Clarion Call

Clarion, the sound of a trumpet, loud and clear, rallying and rousing.

This is a clarion call – an unabashed, flat-out, in-your-face, attempt to stimulate at least one more person to stand up and be counted, to make a difference, to give back, to get involved. A call to motivate someone who has wondered for some time if that they could, should, might get involved. If, under the right circumstances that is, with terms and conditions that meet their criteria for what right action is all about, they could throw their hat into the ring to support an issue, idea, cause, organization, or project they care about, perhaps passionately.

I can hear the moans and groans from some of you, "'Oh no! Not again! Give me a break! Take your soapbox and go away!" 

John Updike once said that he wrote his novels for that one reader, who he knew was out there somewhere. A reader who was his soul mate, the essential counterpoint to him as a writer without whom there was no meaning to the writing at all. I have a dear friend who many years ago went up to the famous novelist at a book signing and with trepidation in his voice said, "Mr. Updike, how do you do. I just want you to know that I am your reader!" My friend Tom may not have been the walking image that the author of Couples had in mind, (a gorgeous woman, perhaps?) but Updike did visualize some single reader, and so do I. This piece is written for the one reader who I know is out there, whose generosity gene lies dormant, resting quietly, waiting in the wings, picking up the signs along the road but biding time for an 'ah ha' moment, a wake-up call, a clarion call! 

Clarion calls are of course suspect, and have always been so for good reason. We associate them with zealousness, insincerity, emotionalism, and transitory moments. From Elmer Gantry to the latest TV ministry revealed as charlatan, from slick speeches of politicians over ripe with empty promises, from snake oil salesmen promoting pyramid schemes, we have heard it all. And yet... 

When Franklin Delano Roosevelt said "The test of our progress is not whether we add more to the abundance of those who have much, it is whether we provide enough for those who have little"...

When Patanjali (1st-3rd century BC) wrote, "When you are inspired by some great purpose, some extraordinary project, all your thoughts break their bonds; your mind transcends limitations, your consciousness expands in every direction, and you find yourself in a new, great and wonderful world. Dormant forces, faculties and talents become alive and you discover yourself to be a greater person by far than you have ever dreamed yourself to be"...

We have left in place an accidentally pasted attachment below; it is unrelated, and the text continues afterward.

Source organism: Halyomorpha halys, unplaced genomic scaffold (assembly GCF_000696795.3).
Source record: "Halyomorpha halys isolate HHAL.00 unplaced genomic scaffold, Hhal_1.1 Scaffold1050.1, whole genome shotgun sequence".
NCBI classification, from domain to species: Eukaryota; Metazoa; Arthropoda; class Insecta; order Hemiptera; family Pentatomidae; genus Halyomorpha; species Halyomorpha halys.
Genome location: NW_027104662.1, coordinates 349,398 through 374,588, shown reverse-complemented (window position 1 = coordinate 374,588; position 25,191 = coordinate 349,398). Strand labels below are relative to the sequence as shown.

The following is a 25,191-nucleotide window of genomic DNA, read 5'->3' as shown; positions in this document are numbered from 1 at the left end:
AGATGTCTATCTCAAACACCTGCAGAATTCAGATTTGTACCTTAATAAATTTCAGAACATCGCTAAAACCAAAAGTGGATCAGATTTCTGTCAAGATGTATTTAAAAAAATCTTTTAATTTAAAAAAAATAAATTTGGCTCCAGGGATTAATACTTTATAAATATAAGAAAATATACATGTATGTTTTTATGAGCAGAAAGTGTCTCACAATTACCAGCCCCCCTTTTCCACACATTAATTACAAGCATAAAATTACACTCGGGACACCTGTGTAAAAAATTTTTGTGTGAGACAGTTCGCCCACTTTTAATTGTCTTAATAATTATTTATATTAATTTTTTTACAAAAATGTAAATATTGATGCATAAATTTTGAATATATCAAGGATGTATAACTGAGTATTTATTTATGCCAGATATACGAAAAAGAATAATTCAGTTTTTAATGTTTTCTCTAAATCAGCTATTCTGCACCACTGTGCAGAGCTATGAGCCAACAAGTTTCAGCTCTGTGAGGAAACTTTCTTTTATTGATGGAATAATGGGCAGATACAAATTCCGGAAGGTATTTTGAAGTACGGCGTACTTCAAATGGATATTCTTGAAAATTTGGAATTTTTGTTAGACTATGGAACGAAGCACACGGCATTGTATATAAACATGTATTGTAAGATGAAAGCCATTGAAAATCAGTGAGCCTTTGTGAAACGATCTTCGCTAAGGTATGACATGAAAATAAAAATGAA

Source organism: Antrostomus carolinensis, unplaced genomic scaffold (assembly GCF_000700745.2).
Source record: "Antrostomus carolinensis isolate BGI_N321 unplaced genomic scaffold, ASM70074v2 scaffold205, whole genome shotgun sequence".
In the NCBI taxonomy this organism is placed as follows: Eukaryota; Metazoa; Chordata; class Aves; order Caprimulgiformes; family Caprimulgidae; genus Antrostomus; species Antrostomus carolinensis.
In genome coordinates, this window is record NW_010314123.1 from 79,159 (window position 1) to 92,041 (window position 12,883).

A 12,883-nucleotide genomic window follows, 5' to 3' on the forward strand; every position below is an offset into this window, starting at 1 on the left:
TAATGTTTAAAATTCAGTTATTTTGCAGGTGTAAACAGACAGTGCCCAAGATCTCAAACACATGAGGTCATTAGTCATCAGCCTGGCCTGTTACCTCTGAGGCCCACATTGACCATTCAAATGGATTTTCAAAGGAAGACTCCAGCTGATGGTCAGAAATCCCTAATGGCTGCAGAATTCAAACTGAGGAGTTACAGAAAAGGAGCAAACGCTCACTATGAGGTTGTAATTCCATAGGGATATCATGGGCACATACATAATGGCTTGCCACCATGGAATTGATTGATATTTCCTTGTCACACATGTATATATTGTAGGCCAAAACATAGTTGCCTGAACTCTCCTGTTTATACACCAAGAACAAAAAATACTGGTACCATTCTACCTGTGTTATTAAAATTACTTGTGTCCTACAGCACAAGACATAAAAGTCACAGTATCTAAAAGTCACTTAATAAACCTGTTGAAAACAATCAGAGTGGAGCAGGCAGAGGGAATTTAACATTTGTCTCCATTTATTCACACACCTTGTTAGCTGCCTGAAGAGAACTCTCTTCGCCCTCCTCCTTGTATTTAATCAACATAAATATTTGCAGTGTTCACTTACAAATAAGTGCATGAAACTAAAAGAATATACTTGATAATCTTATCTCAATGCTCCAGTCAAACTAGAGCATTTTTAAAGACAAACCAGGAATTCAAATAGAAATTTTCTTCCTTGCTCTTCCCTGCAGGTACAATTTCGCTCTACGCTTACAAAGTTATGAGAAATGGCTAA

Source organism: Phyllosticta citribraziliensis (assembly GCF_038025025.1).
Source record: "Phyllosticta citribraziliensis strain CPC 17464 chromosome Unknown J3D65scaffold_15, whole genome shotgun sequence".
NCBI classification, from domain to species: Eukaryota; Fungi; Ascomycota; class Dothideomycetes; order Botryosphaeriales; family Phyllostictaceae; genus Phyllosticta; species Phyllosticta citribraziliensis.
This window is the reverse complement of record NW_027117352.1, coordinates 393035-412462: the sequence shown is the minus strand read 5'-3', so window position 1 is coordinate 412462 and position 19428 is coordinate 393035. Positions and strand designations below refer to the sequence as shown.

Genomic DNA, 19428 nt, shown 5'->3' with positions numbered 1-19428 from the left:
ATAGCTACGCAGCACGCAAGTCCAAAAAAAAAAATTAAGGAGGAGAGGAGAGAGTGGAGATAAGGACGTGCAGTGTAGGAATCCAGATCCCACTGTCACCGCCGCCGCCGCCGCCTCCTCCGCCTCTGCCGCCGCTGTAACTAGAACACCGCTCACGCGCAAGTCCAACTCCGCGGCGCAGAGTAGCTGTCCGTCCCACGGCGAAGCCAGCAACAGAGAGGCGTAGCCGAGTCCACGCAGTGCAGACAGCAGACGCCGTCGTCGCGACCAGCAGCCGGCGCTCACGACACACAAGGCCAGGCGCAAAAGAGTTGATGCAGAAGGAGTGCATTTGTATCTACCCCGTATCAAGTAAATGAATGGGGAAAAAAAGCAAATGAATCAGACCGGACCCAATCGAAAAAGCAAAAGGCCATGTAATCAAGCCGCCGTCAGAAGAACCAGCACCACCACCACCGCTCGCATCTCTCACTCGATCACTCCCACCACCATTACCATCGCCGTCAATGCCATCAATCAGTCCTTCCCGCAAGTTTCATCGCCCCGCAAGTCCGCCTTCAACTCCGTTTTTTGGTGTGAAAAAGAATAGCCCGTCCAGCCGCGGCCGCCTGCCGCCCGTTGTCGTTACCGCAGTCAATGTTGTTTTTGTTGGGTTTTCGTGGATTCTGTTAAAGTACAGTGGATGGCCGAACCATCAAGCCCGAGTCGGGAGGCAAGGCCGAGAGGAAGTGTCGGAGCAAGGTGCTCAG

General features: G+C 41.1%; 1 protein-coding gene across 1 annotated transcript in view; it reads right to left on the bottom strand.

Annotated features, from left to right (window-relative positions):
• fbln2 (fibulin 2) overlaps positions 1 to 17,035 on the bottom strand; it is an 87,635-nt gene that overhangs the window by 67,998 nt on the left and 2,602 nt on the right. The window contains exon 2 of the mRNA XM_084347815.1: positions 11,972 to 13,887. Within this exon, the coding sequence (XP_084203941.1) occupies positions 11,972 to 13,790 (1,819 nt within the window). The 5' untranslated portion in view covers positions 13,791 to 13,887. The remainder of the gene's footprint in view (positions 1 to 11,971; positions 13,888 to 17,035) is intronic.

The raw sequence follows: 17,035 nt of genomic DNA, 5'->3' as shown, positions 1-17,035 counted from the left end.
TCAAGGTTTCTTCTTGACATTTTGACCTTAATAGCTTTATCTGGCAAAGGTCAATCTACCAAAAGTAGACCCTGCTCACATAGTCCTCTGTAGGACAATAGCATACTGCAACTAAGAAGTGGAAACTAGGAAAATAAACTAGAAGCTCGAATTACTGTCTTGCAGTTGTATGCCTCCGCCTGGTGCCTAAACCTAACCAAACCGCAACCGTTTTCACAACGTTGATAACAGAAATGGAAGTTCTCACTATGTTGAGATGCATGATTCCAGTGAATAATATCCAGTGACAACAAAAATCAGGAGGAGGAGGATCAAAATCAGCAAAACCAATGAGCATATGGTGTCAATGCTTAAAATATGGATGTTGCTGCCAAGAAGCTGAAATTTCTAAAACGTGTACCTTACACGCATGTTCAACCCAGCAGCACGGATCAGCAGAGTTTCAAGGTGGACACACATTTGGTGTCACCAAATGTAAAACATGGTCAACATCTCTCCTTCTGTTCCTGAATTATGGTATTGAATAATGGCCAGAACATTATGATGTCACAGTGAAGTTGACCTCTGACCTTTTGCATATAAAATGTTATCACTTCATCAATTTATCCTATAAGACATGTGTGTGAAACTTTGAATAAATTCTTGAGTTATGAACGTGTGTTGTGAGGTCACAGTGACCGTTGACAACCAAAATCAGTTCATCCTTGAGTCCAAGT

When Paul Robeson in the memorable 1939 radio broadcast on CBS of Ballad for Americans responded to the question, "Who are you Mister?" with the words, "I am an American!" - his great baritone resonating in living rooms coast to coast ... 

When Antonieta Gimeno, founder of the Latino Parent Association, received a Boston Neighborhood Fellows Award in 1991 and said, "I accept this award on behalf of all the brown women!" and the 150 people present, of which I was one, were moved to the marrow of their bones ...

When Georgia Nugent, the first woman President of Kenyon College, speaking from the Chautauqua lecture platform in July of 2001 said, "I'll be reading The New York Times and see some perfectly straightforward, simple story about someone who made a difference, sometimes against incredible odds, but who simply took that step that helped someone else, or made something possible. And I find myself immediately in tears. Those kinds of quotidian heroes, the people who can simply see how to help one another, how to take a next step, how perhaps to move us all forward a little bit, they are my heroes and they are unnamed." 

But one can get carried away with too many good words. The world is a dangerous place these days. Pollyanna had her day and this is not one of them. So, we might ask how it is now possible or even thinkable to issue a 'clarion call.' 

Someone I have known for a long time came up to me at a party the other night and after inquiring if all philanthropy had dried up because of the recession, and not listening to the answer, confessed to the following. 

"You know since I retired I haven't done much except have a good time. We travel a lot, often make spur of the moment decisions and go off to Italy or England for a weekend or a week. Then there is the Vineyard in the summer and Puerto Rico in the winter. Did I tell you about the great deal we got at Dorado Beach last year? It was peanuts. I don't really feel guilty you know, but I wouldn't be averse to finding some non-profit or community thing. I wonder once and a while if we are being a bit too selfish but I really value not being committed to anything. It's not the money. I have the money. I wouldn't just want to write a check, if I do anything I would want to get involved. 

So hey, good catching up and I'm glad to hear the charity game is still alive and kicking. Keep your eye out, will you. If you see something really interesting let me know. No promises, okay?"

If that wasn't aggravating enough, hear how the conversation turned the other evening after dinner with some neighbors, an intriguing couple, who we think of as young. The husband is a smart and successful marketing executive and his wife imports French wine. They have two teenage daughters and almost all of their life outside of these demanding careers is absorbed in parenting the kids – a not uncommon phenomenon in today's complex suburban world. I plead guilty to having fermented what followed.

"So, if you had to choose one social issue that you think is the most important in the world, what would it be? To put it another way, if you guys were to apply your imagination and creativity, of which you have a ton, to the 'world,' what would it be?"

I attempted to ignore the glare from my wife who is familiar with this gambit, but I didn't have to worry.